Actor Michael J. Fox, a longtime advocate for embryonic stem cell research, expressed his enthusiasm for the president's plan and commended Obama for "recognizing the inherent value of research freedom and creating an environment in which it can flourish."
"Today is a new day. I'm thrilled to see President Obama has honored his commitment to get politics out of science," Fox, who has Parkinson's disease, told "Good Morning America." "The last few years have been incredibly frustrating for patients and researchers who believe that embryonic stem cell research has the potential to bring better treatment."
Former first lady Nancy Reagan, who has emerged as a prominent supporter of stem cell research after her husband, former President Ronald Reagan, passed away in 2004 after a 10-year battle with Alzheimer's disease, said in a statement that she is "very grateful" that Obama has reversed the federal government's policy on embryonic stem cell research funding.
"These new rules will now make it possible for scientists to move forward," Reagan said in the statement. "Countless people, suffering from many different diseases, stand to benefit from the answers stem cell research can provide. We owe it to ourselves and to our children to do everything in our power to find cures for these diseases -- and soon."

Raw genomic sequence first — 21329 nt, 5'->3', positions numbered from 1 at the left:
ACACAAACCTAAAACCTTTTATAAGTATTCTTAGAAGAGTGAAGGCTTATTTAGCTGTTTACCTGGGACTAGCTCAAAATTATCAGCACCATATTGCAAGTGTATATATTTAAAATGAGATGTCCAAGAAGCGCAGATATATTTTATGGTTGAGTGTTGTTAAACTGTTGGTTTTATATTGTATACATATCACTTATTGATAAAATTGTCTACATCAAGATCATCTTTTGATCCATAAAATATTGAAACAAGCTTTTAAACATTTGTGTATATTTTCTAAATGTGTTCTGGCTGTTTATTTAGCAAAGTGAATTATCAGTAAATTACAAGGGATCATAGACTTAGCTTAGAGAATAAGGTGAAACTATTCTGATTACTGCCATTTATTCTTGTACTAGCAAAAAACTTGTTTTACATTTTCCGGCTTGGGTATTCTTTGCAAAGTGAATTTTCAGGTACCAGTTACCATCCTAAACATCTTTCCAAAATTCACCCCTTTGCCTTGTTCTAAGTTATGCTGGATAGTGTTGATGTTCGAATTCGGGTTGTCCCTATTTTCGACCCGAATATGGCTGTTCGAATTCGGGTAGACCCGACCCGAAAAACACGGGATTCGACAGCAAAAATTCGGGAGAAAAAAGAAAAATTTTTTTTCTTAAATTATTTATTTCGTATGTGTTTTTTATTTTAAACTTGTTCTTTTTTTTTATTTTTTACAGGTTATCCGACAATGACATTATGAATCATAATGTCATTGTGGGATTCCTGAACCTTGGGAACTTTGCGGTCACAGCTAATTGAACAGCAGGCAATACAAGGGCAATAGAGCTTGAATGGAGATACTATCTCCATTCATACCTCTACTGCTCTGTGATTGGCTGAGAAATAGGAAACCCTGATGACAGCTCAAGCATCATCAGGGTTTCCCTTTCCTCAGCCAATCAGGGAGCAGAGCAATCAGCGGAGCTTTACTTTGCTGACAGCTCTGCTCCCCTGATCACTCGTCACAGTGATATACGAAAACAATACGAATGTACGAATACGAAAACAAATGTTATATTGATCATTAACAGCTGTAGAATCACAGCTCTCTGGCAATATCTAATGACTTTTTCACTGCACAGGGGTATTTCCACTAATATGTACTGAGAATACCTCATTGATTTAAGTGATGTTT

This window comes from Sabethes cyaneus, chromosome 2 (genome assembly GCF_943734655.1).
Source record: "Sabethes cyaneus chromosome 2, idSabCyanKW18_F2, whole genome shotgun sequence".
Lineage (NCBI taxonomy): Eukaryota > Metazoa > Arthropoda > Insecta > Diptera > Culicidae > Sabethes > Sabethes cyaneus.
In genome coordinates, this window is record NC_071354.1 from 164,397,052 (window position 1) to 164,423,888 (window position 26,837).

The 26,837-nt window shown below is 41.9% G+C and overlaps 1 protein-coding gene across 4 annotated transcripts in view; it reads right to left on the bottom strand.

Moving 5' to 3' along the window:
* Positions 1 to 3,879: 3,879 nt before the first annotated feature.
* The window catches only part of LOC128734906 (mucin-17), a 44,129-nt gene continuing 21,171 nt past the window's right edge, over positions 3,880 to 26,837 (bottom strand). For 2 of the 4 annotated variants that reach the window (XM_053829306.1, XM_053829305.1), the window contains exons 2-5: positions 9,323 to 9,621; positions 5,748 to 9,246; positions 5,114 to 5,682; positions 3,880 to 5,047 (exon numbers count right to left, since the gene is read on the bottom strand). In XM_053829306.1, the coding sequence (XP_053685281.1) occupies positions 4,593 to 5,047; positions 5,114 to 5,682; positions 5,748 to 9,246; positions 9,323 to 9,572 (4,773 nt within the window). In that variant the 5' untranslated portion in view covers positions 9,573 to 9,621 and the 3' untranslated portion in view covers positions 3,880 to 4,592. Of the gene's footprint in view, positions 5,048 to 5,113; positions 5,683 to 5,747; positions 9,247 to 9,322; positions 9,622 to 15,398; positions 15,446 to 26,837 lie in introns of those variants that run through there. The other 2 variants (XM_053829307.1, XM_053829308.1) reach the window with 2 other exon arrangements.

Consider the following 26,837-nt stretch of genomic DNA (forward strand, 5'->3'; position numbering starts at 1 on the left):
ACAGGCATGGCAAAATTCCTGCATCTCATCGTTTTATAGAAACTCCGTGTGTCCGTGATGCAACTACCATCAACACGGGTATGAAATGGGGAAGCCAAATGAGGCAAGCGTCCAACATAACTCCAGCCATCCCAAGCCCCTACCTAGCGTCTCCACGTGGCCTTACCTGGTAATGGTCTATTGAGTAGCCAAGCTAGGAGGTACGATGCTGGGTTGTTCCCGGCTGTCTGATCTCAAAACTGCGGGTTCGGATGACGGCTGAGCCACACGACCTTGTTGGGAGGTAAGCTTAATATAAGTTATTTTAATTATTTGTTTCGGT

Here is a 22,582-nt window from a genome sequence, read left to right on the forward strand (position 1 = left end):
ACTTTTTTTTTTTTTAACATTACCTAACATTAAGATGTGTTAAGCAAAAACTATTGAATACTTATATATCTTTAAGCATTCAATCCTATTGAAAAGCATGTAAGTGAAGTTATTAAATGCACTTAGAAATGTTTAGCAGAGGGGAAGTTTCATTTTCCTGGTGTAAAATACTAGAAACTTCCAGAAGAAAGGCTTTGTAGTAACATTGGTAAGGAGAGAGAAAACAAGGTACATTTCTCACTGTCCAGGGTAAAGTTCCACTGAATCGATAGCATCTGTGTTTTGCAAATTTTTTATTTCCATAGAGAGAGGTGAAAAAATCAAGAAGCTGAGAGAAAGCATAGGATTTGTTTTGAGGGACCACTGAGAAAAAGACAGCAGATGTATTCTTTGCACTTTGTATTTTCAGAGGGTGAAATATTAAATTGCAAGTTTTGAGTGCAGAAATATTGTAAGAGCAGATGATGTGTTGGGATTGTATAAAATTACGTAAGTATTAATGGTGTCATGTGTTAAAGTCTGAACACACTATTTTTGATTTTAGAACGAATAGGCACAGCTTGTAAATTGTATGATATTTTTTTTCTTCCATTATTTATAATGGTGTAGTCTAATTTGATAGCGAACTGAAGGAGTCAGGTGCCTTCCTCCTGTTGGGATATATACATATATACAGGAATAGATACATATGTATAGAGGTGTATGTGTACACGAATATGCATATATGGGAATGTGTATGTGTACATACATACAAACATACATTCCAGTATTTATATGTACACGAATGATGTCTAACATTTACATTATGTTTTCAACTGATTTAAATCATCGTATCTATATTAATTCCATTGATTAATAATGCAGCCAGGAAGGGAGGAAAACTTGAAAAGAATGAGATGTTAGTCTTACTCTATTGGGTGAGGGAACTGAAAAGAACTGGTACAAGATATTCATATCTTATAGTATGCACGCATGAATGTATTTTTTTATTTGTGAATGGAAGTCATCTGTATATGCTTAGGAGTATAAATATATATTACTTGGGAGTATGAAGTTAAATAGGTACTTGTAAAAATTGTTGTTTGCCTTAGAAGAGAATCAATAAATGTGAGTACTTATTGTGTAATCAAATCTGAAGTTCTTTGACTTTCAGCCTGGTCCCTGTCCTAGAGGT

One of those on hand for the signing at the White House was 34-year-old Roman Reed, who was paralyzed from the waist down at age 19, while playing college football.
The Fremont, Calif., resident and his parents have become tireless advocates for embryonic stem cell research. They were instrumental in getting California to fund this research when the federal government would not.
Reed told ABC News he is convinced embryonic stem cell research holds limitless promise.
"I know one day I will get out of this chair and pick up my son and hold him right. I promised my family that I would walk again, and I will make that dream come true," Reed said. "[President John F. Kennedy] was first to put man on [the] moon. Under President Obama the paralyzed will be the first to walk on Earth."
Reed's father and mother accompanied him to Washington.
"The last eight years have been frustrating," said Don Reed, Reed's father. "It's hard to have the president of the United States be an obstacle. We want the president on our side."
Also present were Washington, D.C., parents Laurie Strongin and Allen Goldberg, who used early stem cell technologies in an attempt to save the life of their son, Henry Strongin Goldberg. Henry, who had the rare genetic Fanconi anemia,died at the age of 7 when the experimental treatments failed to save him.